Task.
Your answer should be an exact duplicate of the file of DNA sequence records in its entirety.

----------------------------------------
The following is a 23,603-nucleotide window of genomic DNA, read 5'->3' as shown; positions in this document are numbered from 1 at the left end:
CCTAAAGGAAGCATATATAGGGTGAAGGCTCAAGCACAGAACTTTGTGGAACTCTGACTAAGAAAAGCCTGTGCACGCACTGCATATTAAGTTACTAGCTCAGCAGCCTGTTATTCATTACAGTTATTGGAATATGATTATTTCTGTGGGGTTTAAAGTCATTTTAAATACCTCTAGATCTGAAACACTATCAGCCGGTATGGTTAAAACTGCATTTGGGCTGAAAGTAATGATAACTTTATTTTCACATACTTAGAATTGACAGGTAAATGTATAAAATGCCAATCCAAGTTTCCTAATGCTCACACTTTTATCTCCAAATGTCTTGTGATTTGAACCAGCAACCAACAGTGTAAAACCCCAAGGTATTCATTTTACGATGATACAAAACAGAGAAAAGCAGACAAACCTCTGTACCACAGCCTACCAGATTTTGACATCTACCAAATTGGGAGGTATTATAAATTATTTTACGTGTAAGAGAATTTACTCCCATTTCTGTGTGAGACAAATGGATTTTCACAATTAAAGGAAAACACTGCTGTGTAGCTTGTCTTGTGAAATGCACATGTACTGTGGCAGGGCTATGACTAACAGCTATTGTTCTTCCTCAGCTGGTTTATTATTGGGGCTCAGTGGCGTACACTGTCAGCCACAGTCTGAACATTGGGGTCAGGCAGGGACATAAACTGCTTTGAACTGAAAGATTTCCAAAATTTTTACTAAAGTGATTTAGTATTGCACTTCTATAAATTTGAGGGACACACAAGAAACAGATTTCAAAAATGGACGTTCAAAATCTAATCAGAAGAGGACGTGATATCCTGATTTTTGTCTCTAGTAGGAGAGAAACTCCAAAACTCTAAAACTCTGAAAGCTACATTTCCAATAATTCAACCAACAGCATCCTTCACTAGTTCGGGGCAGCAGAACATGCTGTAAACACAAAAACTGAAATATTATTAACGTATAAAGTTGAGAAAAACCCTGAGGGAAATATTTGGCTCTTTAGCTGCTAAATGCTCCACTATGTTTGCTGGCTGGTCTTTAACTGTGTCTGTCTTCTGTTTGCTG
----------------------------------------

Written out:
The following is a 23,603-nucleotide window of genomic DNA, read 5'->3' as shown; positions in this document are numbered from 1 at the left end:
CCTAAAGGAAGCATATATAGGGTGAAGGCTCAAGCACAGAACTTTGTGGAACTCTGACTAAGAAAAGCCTGTGCACGCACTGCATATTAAGTTACTAGCTCAGCAGCCTGTTATTCATTACAGTTATTGGAATATGATTATTTCTGTGGGGTTTAAAGTCATTTTAAATACCTCTAGATCTGAAACACTATCAGCCGGTATGGTTAAAACTGCATTTGGGCTGAAAGTAATGATAACTTTATTTTCACATACTTAGAATTGACAGGTAAATGTATAAAATGCCAATCCAAGTTTCCTAATGCTCACACTTTTATCTCCAAATGTCTTGTGATTTGAACCAGCAACCAACAGTGTAAAACCCCAAGGTATTCATTTTACGATGATACAAAACAGAGAAAAGCAGACAAACCTCTGTACCACAGCCTACCAGATTTTGACATCTACCAAATTGGGAGGTATTATAAATTATTTTACGTGTAAGAGAATTTACTCCCATTTCTGTGTGAGACAAATGGATTTTCACAATTAAAGGAAAACACTGCTGTGTAGCTTGTCTTGTGAAATGCACATGTACTGTGGCAGGGCTATGACTAACAGCTATTGTTCTTCCTCAGCTGGTTTATTATTGGGGCTCAGTGGCGTACACTGTCAGCCACAGTCTGAACATTGGGGTCAGGCAGGGACATAAACTGCTTTGAACTGAAAGATTTCCAAAATTTTTACTAAAGTGATTTAGTATTGCACTTCTATAAATTTGAGGGACACACAAGAAACAGATTTCAAAAATGGACGTTCAAAATCTAATCAGAAGAGGACGTGATATCCTGATTTTTGTCTCTAGTAGGAGAGAAACTCCAAAACTCTAAAACTCTGAAAGCTACATTTCCAATAATTCAACCAACAGCATCCTTCACTAGTTCGGGGCAGCAGAACATGCTGTAAACACAAAAACTGAAATATTATTAACGTATAAAGTTGAGAAAAACCCTGAGGGAAATATTTGGCTCTTTAGCTGCTAAATGCTCCACTATGTTTGCTGGCTGGTCTTTAACTGTGTCTGTCTTCTGTTTGCTG